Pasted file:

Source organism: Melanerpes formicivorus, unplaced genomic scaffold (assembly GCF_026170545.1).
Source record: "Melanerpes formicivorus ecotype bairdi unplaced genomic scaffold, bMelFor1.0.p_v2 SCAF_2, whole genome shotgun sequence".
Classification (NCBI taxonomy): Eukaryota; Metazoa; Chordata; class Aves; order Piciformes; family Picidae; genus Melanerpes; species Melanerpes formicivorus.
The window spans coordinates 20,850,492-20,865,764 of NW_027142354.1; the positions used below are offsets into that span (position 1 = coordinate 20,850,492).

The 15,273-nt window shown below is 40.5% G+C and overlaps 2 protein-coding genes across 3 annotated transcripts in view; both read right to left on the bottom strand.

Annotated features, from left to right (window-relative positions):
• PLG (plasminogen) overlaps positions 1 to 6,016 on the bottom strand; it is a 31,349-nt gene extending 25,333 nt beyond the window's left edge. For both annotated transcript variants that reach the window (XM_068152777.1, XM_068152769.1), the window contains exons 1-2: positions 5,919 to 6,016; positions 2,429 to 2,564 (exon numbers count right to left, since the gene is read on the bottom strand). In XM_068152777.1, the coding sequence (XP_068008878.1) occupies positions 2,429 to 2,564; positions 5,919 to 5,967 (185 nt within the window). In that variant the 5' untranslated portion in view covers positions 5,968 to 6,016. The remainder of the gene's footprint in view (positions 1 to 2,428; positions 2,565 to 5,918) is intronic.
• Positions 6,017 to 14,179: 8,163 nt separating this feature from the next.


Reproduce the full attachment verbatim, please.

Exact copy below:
Source organism: Melanerpes formicivorus, unplaced genomic scaffold (assembly GCF_026170545.1).
Source record: "Melanerpes formicivorus ecotype bairdi unplaced genomic scaffold, bMelFor1.0.p_v2 SCAF_2, whole genome shotgun sequence".
Classification (NCBI taxonomy): Eukaryota; Metazoa; Chordata; class Aves; order Piciformes; family Picidae; genus Melanerpes; species Melanerpes formicivorus.
The window spans coordinates 20,850,492-20,865,764 of NW_027142354.1; the positions used below are offsets into that span (position 1 = coordinate 20,850,492).

The 15,273-nt window shown below is 40.5% G+C and overlaps 2 protein-coding genes across 3 annotated transcripts in view; both read right to left on the bottom strand.

Annotated features, from left to right (window-relative positions):
• PLG (plasminogen) overlaps positions 1 to 6,016 on the bottom strand; it is a 31,349-nt gene extending 25,333 nt beyond the window's left edge. For both annotated transcript variants that reach the window (XM_068152777.1, XM_068152769.1), the window contains exons 1-2: positions 5,919 to 6,016; positions 2,429 to 2,564 (exon numbers count right to left, since the gene is read on the bottom strand). In XM_068152777.1, the coding sequence (XP_068008878.1) occupies positions 2,429 to 2,564; positions 5,919 to 5,967 (185 nt within the window). In that variant the 5' untranslated portion in view covers positions 5,968 to 6,016. The remainder of the gene's footprint in view (positions 1 to 2,428; positions 2,565 to 5,918) is intronic.
• Positions 6,017 to 14,179: 8,163 nt separating this feature from the next.